Here's sonny in MER
Notice his front leg.
Now here's you
Notice the difference in front legs?
When you throw, think about driving the front leg into the ground as your throw the ball. Practice driving with the back foot so that you have a full stride, and then drive the front leg into the ground as your throw. Do this when warming up and as your progress. I naturally have a HORRID front leg which went from bending more and more as i went forward and swiveling to looking like yours in about 2 pens from practicing what I said.
These are drastic changes, I know. I hate to say it, but you're not going to ever hit 90 without them. Maybe not even 85. While small changes may seem easier and less intimidating, they yield less results. As I previously said, these are basic, and as these aspects improve we will go more and more in depth with smaller tweaks. What I just gave you is probably 2 months of mechanical work. All I can say is to grind it out and let results speak for themselves.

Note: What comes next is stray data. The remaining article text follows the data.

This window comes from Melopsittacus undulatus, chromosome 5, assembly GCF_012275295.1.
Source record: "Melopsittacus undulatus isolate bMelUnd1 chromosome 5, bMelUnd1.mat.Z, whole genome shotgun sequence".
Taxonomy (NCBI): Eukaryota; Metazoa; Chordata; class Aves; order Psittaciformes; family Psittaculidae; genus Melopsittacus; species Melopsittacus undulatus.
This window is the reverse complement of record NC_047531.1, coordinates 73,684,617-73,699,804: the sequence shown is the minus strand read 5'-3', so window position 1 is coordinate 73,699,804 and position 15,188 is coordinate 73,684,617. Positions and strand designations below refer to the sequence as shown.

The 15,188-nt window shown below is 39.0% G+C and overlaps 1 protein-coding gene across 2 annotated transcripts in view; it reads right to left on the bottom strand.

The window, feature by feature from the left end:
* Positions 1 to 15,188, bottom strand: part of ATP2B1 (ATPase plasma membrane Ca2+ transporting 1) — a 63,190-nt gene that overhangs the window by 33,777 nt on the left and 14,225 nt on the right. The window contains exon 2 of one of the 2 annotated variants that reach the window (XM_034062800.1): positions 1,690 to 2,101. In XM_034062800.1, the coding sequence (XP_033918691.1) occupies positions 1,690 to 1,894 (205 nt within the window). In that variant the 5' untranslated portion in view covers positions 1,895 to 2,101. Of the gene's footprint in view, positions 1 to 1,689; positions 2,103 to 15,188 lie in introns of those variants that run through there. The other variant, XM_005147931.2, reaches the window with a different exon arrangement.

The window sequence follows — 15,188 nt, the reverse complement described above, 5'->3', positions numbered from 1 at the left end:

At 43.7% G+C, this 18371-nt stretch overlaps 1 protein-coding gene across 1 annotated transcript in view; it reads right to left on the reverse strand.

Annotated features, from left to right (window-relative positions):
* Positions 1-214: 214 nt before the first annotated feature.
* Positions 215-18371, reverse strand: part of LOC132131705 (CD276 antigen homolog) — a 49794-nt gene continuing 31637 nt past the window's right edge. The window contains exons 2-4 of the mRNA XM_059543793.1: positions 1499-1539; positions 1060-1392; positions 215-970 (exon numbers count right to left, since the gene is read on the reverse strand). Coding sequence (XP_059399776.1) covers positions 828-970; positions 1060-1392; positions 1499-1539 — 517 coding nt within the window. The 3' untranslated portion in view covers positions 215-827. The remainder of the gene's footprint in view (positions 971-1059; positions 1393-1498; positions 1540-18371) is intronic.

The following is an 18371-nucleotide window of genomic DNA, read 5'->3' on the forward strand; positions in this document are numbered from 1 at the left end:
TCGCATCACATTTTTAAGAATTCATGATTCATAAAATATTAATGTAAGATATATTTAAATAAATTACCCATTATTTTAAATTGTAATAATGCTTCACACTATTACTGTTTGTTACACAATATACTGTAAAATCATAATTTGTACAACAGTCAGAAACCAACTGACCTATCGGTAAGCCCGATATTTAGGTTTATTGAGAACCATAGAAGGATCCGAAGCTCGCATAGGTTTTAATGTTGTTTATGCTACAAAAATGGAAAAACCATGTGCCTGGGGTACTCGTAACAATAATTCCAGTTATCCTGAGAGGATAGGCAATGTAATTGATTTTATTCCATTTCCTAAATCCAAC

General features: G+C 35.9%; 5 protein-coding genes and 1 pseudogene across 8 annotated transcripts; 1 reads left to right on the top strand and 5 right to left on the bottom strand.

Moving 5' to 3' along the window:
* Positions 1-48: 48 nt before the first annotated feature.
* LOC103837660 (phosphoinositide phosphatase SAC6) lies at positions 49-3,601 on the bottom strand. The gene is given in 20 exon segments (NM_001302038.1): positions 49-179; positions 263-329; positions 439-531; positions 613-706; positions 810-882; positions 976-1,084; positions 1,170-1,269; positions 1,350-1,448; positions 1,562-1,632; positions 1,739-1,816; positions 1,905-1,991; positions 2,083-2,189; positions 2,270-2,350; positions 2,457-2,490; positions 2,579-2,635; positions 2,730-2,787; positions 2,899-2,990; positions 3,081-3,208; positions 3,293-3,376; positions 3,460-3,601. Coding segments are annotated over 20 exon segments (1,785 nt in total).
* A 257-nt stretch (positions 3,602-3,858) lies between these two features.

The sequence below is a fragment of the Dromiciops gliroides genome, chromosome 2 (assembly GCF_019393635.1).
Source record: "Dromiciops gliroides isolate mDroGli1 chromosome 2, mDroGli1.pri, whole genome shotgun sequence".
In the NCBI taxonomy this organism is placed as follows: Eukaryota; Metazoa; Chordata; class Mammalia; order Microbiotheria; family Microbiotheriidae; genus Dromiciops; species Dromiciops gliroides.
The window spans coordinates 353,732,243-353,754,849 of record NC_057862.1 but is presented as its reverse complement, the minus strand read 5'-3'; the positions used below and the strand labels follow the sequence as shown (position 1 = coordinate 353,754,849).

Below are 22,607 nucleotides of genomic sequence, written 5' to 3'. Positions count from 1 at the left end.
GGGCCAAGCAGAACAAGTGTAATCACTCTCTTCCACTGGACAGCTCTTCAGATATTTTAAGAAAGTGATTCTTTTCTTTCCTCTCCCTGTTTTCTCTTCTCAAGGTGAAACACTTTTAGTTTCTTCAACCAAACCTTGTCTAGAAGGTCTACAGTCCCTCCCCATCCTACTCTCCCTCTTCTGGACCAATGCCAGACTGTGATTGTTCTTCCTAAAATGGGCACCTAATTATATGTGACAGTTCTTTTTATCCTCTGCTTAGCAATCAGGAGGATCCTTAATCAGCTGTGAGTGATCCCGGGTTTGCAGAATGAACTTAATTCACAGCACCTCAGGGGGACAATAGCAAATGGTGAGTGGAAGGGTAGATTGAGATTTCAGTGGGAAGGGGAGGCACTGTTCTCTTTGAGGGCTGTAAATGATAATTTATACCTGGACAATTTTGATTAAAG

(going to steal a line from LankyLefty here)
as you begin to get into the world of pitching velocity, you will find a lot of contradictory information. Most of the info you will find is just plain inaccurate, and unsupported. The best way to sort through this is by looking at the countless studies done by ASMI and other institutes. I really recommend reading up on them. google scholar is great, just search what you want and studies (and only studies) related to it will come up for you to read.